Sunday, May 18, 2008
Semi-Great Dads of the 1970s #2: Kris Kristofferson in "SEMI-TOUGH"
Dad in this case can loosely encompass older brother and Drunken Friend of Your Father (DFYF) figures... for Kris Kristofferson is not exactly in responsible father mode as Burt Reynold's football teammate, zen quarterback and DESIGN FOR LIVING-style menage-a-trois member in SEMI-TOUGH. But, he's still warm, tough and dependable.
I recently re-watched the film (after 20 years) and was shocked at how badly its blocked and paced. Sloppy stuff these redneckish Reynolds vehicles, the 1970s equivalent of our Adam Sandler/Judd Apatow "crank 'em while they're hot" sports/sex satires. The cool thing about SEMI-TOUGH is that it's made in the 1970s, so unlike the Apatow age of puritan inhibitions masked by potty talk bravado, people do actually have sex, lots of it, with no guilt or pregnancies. Hell we even see Reynolds resign himself to the "large fan," (Mary Jo Catlett?) still drinking around the hotel room late at night with her horribly curly short hair.
But Kristofferson shines amidst such sophomoric chaos, allowed to radiate all his Christlike calm and country rock mellow, a beacon of 1970s suave. He's been converted to a new age path shortly before the film begins; one of the largely forgotten fads of the 1970s-- est. As a result, everything he does is... "perfect."
Which brings me to the key scene that gets Kristofferson the Semi-Great Dad #2 nomination: The party scene where T.J. Lambert (Brian Dennehy), the misogynistic creep linebacker has gone nuts and is holding some bikini-clad chick from the party over the balcony, threatening to drop her on the concrete below. No one knows how to talk him down, but Kristofferson does; he calmly climbs up onto the roof and goes to stand next to Dennehy and just looks at him with love shining in his Kristoffersony blue eyes. "If you want to drop her, if that's right for you. Go ahead," he tells Dennehy. "Because you're perfect." Dennehy's oaf--so used to abuse and ugliness--is so moved and happy by realizing someone thinks he's perfect that he of course pulls the girl up and is all friendly and apologetic to her; perhaps his first step free of the trap of misogyny/self-hatred! All just because of Kristofferson's perfect faith. I can't imagine any actor of the era pulling this hat trick off as well as Kristofferson. In fact, I've talked more than one person off a ledge of one sort or another by basically just doing my impression of Kristofferson in this scene. He's just mellow and laconic enough to be able to say that sort of stuff without having to put hipster italics on it to keep from sounding corny or square.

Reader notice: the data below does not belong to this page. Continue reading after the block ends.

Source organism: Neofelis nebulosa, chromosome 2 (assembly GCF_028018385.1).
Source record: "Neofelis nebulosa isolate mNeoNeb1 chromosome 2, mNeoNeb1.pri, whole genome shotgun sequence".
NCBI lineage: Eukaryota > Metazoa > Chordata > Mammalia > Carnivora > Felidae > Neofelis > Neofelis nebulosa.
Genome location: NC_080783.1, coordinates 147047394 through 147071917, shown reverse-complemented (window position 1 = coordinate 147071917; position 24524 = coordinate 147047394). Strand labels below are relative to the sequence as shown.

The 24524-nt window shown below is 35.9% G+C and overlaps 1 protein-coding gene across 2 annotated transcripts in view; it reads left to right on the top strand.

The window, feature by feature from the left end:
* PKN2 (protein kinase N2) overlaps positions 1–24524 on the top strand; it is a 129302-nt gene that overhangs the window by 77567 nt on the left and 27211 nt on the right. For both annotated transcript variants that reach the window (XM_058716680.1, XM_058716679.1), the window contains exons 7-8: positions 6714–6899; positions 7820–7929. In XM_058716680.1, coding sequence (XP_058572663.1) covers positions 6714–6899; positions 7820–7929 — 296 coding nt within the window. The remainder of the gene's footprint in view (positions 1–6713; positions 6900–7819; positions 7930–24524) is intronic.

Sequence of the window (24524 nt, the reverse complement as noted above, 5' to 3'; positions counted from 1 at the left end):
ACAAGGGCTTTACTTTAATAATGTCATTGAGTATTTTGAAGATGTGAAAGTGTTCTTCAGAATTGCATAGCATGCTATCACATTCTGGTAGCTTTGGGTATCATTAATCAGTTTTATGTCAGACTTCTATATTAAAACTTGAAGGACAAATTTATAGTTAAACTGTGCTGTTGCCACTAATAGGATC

But how can we condone a man who condones violence in others just because it's "their trip?" Well, see, a great dad has faith in his kid, and in his own ability to take care of his kid. He assumes the role of a benevolent authority figure, which is such a rarity these days we may even have forgotten what that means. It means "through me, thou art good." This is, ultimately, the true meaning of non-violent resistance, or "turning the other cheek." Even in the sense of actively engaging in combat this can still be practiced. One can bestow blessings on one's enemy even as one twists the knife into their heart (i.e. Adam Goldberg in SAVING PRIVATE RYAN).
The "loving" violence concept was huge in the 1970s, especially, as I've noted before, in Burt Reynolds movies like SEMI-TOUGH. This was the age of bloodless bar fights, where chairs break easy over heads, and people fly through storefront windows with the carefree abandon of a kid jumping into a summer lake. Everyone makes up outside in the parking lot, their macho fury soothed with some good old fisticuffs.
The 1970s dad was peaceful enough to understand the need for these sorts of outlets for his children and friends. In our more "enlightened" times no one is allowed to fight or have raunchy sex, not without consensual agreement in writing beforehand, and gloves.
So here's to Kristofferson, the mighty. Hell, he is such the man that he even manages to make his biker rapist character in BRING ME THE HEAD OF ALFREDO GARCIA sympathetic and cool. God DAMN. His is the mix of charisma and humility that tempers all judgment against him. Here's the kind of a man that you could get in a knock down fight with but then you'd go get a beer together afterwards and know he was your friend for life. Kristofferson, in short, is the ideal 1970s older brother, which is why he's only a "Semi-Great" 70s dad, but still...by any stretch of the cinematic imagination... he's perfect.